The other thing Green seems to have embraced this time around is the overall silliness of the world and the premise. The worst mistake you can make is to try to make this too dark, too serious, too “real.” I know, comic nerds… everything needs to be dark and gritty to be worthwhile, and I remember the original Eastman/Laird comics. I am old enough to have been there for the very start of the book. My buddy Bill Rosemann was the comic nerd in the neighborhood, and he had his eye on this one even before it was in stores. I remember how excited he was by all of it. The black-and-white art, the winking satire of the way comics worked in general, and the energy of the storytelling. He was an immediate fan. I wish I’d taken his advice and purchased several copies of that first issue and bagged and boarded them, but it’s just one more case of his near-prescience when it came to identifying comics that would drive people crazy.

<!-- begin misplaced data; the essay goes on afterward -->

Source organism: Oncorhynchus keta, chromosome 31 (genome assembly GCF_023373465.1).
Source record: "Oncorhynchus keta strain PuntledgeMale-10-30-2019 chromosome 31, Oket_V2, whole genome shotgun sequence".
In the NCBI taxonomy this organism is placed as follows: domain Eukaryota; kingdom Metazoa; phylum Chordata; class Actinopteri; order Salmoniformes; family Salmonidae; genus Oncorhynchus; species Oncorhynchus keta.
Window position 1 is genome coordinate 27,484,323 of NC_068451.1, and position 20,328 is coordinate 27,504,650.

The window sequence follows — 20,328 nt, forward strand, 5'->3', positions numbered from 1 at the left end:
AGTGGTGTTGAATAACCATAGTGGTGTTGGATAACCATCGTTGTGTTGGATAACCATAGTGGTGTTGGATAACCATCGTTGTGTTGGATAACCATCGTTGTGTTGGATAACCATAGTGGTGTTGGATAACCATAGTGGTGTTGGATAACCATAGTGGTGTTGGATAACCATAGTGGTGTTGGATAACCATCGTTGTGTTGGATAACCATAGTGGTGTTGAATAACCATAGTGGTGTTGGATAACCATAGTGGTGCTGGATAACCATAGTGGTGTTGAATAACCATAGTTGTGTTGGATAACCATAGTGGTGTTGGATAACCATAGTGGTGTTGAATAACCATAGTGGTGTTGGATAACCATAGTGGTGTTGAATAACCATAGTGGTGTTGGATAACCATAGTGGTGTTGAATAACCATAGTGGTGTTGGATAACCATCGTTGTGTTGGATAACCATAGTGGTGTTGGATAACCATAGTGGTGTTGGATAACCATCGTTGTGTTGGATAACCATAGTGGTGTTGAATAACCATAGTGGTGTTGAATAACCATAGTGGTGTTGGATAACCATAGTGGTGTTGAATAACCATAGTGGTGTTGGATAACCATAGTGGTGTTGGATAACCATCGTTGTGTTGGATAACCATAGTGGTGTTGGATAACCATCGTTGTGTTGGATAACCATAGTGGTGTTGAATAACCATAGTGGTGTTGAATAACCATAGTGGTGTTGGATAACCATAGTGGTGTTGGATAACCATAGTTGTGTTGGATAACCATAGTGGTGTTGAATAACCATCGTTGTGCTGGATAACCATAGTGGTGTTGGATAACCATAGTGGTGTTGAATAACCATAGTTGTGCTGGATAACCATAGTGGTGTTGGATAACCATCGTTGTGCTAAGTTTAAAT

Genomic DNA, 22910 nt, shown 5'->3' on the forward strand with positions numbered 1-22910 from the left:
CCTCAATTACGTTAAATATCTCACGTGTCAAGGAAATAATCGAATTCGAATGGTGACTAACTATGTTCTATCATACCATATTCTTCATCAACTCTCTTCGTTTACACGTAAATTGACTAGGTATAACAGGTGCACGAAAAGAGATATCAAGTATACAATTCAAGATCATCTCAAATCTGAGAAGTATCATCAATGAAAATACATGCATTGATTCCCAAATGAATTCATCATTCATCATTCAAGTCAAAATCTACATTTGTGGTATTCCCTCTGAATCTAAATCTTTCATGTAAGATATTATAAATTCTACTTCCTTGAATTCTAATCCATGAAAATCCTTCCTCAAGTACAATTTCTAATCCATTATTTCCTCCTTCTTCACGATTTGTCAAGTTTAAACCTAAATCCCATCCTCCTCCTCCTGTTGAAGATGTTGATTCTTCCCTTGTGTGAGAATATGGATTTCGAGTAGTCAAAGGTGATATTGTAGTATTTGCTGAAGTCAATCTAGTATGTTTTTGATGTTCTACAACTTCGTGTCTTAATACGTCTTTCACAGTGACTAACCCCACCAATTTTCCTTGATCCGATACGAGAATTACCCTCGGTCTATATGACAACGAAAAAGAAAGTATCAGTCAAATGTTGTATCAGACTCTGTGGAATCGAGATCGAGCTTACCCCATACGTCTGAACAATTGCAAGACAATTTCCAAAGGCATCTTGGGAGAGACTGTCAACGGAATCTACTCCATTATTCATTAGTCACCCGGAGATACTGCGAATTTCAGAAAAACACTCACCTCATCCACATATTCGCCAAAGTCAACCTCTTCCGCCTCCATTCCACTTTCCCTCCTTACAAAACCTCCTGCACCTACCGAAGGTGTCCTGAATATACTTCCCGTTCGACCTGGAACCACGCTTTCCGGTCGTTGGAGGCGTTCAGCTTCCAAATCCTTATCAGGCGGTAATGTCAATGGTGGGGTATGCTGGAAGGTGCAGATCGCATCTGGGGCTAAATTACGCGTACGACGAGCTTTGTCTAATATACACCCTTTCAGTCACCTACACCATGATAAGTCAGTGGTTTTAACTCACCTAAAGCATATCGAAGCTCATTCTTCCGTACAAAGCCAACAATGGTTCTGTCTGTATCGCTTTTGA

Even in those “dark” early comics, though, there is a knowing absurdity, and that only grew once it moved to cartoon form. This time around, there are bad guys like Bebop (Gary Anthony Williams) and Rocksteady (Stephen Farrelly) and, in spectacularly gross fashion, Krang (Brad Garrett), and they could not be weirder or more ridiculous. And that works. It helps. If you’ve already got giant talking humanoid turtles eating pizza and riding skateboards, why wouldn’t you embrace the preposterous? There are a number of sequences with Bebop and Rocksteady that are just silly, and staged with a kinetic energy that is not just relentless and numbing. Green's got a knack for finding small jokes inside bigger moments and enjoying the stuff he's staging, and it makes a big difference. It doesn't feel impersonal, which is a default for many studio films.